Why Wear Google Glasses When You Can Have an Implant?

MOUNTAIN VIEW – USA – With the advent of the new $1500 Google Glasses that are set to revolutionise how people interact with the world and people, there are serious questions that need to be asked about wearing such clunky things on your head.

“Why would you want to wear such things on your head? Especially when we have the technology to put all of that and more into your head. We can hardwire technology into your brain so that you can do a google search with a single thought, recall any book in history, speak to anyone you want in the world, and record any neuromorphic memory or visual, auditory experience you want with a blink of an eye,” Hubert Ventrine, a chief scientist at MicroDent Networks situated in California, USA told New Scientist magazine.

As well as the brain chip, there are plans for mandatory RFID chip implants in humans using the ruse of medical necessity or Obamacare.

Wearing special digital internet connected glasses are of course a way to slowly get people used to being connected at all times to the digital womb blanketing the world and human population.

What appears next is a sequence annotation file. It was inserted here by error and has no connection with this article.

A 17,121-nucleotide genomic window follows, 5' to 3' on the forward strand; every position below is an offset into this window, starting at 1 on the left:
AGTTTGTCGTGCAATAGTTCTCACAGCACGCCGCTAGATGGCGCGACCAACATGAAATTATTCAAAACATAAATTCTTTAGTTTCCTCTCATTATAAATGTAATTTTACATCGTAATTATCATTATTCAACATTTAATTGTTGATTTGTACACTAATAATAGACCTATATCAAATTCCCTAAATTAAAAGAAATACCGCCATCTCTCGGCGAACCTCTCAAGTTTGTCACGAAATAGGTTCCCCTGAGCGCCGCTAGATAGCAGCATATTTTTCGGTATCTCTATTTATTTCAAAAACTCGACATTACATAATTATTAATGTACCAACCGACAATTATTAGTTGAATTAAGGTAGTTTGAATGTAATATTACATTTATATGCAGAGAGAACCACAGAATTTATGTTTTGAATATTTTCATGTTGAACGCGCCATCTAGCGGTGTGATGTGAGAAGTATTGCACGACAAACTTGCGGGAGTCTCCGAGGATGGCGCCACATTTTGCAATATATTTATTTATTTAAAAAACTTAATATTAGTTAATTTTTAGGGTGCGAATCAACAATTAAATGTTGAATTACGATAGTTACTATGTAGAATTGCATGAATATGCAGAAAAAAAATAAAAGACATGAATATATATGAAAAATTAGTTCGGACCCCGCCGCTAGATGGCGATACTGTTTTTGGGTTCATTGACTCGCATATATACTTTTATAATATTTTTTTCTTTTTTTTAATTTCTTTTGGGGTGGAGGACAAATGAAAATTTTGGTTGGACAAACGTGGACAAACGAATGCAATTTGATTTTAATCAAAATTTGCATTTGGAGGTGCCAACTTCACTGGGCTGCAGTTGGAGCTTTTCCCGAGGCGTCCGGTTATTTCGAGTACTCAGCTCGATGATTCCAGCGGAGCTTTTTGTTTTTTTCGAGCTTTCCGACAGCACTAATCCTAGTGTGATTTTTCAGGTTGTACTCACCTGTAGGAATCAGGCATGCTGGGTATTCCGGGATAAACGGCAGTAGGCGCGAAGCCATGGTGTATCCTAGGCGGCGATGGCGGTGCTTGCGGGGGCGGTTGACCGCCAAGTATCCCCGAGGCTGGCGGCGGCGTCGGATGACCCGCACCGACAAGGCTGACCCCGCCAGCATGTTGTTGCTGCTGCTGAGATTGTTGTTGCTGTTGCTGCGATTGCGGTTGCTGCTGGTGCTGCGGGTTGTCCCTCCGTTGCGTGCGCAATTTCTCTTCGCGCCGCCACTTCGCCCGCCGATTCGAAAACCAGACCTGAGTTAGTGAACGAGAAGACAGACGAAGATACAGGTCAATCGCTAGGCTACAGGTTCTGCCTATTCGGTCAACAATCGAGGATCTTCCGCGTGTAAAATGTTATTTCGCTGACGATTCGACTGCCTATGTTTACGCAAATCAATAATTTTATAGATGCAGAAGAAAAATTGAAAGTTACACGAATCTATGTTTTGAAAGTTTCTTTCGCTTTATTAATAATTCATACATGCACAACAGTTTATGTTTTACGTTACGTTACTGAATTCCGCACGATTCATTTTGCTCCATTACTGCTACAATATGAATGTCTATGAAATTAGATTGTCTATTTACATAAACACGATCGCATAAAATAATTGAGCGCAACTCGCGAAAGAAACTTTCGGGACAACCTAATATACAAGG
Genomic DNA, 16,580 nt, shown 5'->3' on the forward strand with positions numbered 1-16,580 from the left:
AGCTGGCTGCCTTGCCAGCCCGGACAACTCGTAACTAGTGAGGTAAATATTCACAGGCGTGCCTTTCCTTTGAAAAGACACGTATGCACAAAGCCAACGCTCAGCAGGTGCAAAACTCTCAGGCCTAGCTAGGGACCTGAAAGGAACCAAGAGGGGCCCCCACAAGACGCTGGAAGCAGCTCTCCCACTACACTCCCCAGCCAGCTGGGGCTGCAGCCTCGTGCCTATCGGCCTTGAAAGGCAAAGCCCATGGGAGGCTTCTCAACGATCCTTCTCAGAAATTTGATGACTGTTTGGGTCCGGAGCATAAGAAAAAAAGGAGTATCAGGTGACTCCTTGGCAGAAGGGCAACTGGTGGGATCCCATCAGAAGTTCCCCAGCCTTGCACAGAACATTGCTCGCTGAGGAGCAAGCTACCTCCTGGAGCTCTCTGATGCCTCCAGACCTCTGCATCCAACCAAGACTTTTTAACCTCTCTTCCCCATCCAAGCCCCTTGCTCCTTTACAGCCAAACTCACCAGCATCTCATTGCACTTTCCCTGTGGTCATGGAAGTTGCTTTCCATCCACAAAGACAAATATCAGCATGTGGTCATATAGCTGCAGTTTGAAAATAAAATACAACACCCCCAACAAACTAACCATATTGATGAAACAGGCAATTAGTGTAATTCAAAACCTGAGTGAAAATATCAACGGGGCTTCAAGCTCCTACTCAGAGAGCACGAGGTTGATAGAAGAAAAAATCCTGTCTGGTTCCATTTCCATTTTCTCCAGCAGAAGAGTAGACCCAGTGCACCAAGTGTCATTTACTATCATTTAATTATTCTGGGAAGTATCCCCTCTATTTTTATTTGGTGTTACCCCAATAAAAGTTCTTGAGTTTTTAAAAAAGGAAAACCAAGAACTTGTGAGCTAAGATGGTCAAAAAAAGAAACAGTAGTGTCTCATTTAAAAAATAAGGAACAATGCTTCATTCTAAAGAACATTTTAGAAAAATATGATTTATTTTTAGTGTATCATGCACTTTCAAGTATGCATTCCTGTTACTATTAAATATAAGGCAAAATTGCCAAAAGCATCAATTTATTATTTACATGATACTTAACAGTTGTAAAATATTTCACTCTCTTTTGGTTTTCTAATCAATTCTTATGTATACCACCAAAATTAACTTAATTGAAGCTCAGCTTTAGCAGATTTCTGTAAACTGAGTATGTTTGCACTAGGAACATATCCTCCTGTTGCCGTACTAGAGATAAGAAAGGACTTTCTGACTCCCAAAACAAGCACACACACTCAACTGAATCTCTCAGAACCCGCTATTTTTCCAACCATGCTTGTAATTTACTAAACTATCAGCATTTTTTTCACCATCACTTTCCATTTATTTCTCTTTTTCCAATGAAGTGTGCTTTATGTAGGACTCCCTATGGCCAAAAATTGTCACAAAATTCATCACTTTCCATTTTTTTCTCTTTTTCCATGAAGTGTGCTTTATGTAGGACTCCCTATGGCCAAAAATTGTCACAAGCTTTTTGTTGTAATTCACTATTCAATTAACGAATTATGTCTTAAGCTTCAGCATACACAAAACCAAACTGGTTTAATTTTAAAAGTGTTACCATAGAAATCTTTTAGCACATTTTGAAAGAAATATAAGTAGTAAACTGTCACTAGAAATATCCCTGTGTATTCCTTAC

“You can’t go from A – Z in one go. You have to go step by step so people get used to the steps and it is not a shock to their system. When we want people to embrace new technology we have to ease them into the direction we want them to go. We can also utilise celebrities and the media to make it cool. Once the people embrace one step willingly, then we move them onto the next step. Brain Microchipping will be here soon, and it will revolutionise humanity fusing machine with man. The hive mind will be a form of human Cloud computing and it will link everyone, and will be crucial to functioning in the new society. If you do not however embrace the brain chipping, you will probably be left behind, lose your job and be ostracised by the hive mind. By completely destroying the individual, we will introduce better, more advanced control systems for the global neural human mind,” Gunther Heinz, head of communications at Net Bios, another company developing a neural brain chip for the future, told the BBC.